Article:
What does it mean to be a JST Fellow?

An update from current mentees on the John Schofield Trust Fellowship mentoring programme

The Centre for Journalism this year joined the John Schofield Trust (JST) Fellowship 12-month mentoring programme. The JST Fellowship pairs students with a mentor based on their professional interests with the aim of students coming a step closer to fulfilling their ambitions. The Senior Fellow mentor helps students navigate areas of the news industry they may not be familiar with and supports them to gain experience to take them the next step in their career. Students also get access to masterclasses led by industry professionals on a range of news media-related topics and get to use the ‘Fellow’ title for life.

We caught up with a few BA Journalism students to hear how the programme is going.

Mahima Abedin

“I just knew I had to apply because I knew this was a rare opportunity that had so many benefits. My mentor is BBC’s climate change disinformation journalist, Merlyn Thomas. Firstly, to have a mentor that is already in the industry and can give me advice based on real life experiences she has had is a blessing. To have someone that is understanding and takes the time out of her busy day is even better. When I heard she was my mentor I was over the moon! She has helped me grow in confidence and I have seen improvements made in my work already, from practicing how to pitch and her giving me advice on how to project my voice.

Advice: Go for it! I’ve met the best people, have the greatest support system around me and have endless opportunities to throw myself toward.” READ MAHIMA’S STORY

Shay Rogers

“A wealth of experience has been passed on to me which is almost invaluable. The masterclasses are a terrific part of the scheme – Networking with people involved with the trust and learning from their experiences can really help you to hone what area of Journalism you want to work in one day. I’ve got lots more contacts than if I hadn’t taken the opportunity. Many people are willing to help you out and guide you on your way, and the Trust is a fantastic opportunity to connect with like-minded people who have a little more experience.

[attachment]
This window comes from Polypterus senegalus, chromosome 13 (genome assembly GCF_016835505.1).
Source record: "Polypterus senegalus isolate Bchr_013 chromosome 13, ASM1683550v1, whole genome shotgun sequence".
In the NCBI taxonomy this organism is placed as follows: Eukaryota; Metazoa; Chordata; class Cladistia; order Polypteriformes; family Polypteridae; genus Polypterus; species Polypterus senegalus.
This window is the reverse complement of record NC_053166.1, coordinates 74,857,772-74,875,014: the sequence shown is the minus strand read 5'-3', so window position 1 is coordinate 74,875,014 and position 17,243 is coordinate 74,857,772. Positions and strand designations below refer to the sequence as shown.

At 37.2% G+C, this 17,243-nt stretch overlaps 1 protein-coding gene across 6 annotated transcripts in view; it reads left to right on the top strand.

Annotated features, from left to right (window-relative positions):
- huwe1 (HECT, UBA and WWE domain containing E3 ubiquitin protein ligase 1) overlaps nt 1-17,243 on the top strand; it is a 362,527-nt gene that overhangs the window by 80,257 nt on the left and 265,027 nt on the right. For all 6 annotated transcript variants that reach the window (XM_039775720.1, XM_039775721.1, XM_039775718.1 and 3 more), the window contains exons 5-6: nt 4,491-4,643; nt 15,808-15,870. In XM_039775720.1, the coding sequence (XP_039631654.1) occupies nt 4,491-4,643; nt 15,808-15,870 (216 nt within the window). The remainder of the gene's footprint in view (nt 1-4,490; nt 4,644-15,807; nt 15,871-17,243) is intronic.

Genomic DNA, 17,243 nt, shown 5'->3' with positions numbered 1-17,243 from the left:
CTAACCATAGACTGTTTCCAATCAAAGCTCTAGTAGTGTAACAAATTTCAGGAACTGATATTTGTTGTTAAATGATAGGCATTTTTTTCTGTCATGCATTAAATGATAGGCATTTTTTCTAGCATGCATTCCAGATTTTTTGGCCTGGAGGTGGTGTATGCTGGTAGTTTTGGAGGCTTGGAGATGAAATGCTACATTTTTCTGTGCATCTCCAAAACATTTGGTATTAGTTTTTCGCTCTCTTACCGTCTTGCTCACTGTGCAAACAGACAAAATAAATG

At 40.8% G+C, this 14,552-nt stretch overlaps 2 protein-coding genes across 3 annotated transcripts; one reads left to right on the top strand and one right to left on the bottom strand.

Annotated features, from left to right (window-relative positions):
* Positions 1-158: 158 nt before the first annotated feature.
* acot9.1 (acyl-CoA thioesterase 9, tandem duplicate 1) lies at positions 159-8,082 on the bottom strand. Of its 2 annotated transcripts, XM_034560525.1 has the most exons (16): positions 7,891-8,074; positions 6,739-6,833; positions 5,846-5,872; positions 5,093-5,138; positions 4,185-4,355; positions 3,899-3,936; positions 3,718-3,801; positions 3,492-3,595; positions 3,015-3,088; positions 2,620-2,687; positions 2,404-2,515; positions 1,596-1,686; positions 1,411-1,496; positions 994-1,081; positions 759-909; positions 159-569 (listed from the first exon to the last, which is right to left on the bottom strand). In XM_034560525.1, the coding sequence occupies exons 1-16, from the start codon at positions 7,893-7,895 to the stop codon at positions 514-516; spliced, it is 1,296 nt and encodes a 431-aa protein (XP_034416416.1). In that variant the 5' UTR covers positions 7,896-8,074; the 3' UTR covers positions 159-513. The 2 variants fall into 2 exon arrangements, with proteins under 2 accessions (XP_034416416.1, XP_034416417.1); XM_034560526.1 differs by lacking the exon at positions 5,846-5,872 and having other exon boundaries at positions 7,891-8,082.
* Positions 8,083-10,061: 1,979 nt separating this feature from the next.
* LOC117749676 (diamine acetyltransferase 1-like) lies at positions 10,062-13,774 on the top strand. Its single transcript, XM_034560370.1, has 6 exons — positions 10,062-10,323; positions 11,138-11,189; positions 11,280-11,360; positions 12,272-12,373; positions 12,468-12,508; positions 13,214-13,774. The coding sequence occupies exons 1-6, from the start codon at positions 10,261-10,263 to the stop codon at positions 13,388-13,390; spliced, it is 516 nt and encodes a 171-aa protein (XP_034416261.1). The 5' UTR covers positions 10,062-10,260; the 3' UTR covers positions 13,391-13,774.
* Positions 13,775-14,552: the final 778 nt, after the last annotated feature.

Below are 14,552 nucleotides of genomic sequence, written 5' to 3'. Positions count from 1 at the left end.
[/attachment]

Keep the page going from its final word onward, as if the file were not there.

Advice: “Follow your passions!” READ SHAY’S STORY

Lola Durojaiye

The fact that you have your own mentor who solely focuses on you is a huge benefit. You can ask them questions about what their role in the industry is like and having that one-on-one time is a huge advantage. You get to meet other students too. It’s nice to see what people from other universities across the UK are interested in and sometimes you may hear that someone is interested in what you’d also like to pursue.

Advice: Having contacts and branching out of your interest definitely helps and is a huge eye opener.” READ LOLA’S STORY

The University of Kent is one of three universities to link-up with the JST for its first trial of this mentoring scheme involving student journalists. The charity has previously supported working journalists in the early stages of their career in this way. The universities each contribute to the administration costs for their involvement.

Director of Studies at the Centre for Journalism Angela Harrison said the partnership with the John Schofield Trust was a great development.

“The John Schofield Trust is passionate about opening up the doors of journalism to everyone, as are we at the Centre for Journalism. Our multi-media courses are designed to give students the skills they need to flourish in journalism today,” she said.

“Having a mentor who is working at a senior level in the industry through this programme will be an immense support for our talented and committed student journalists and help them in terms of knowledge, contacts and confidence.

“It is great to hear how the partnerships are already reaping rewards for our students. We are grateful to the mentors who give their time and expertise in this way, as well as to the JST for linking up with us.”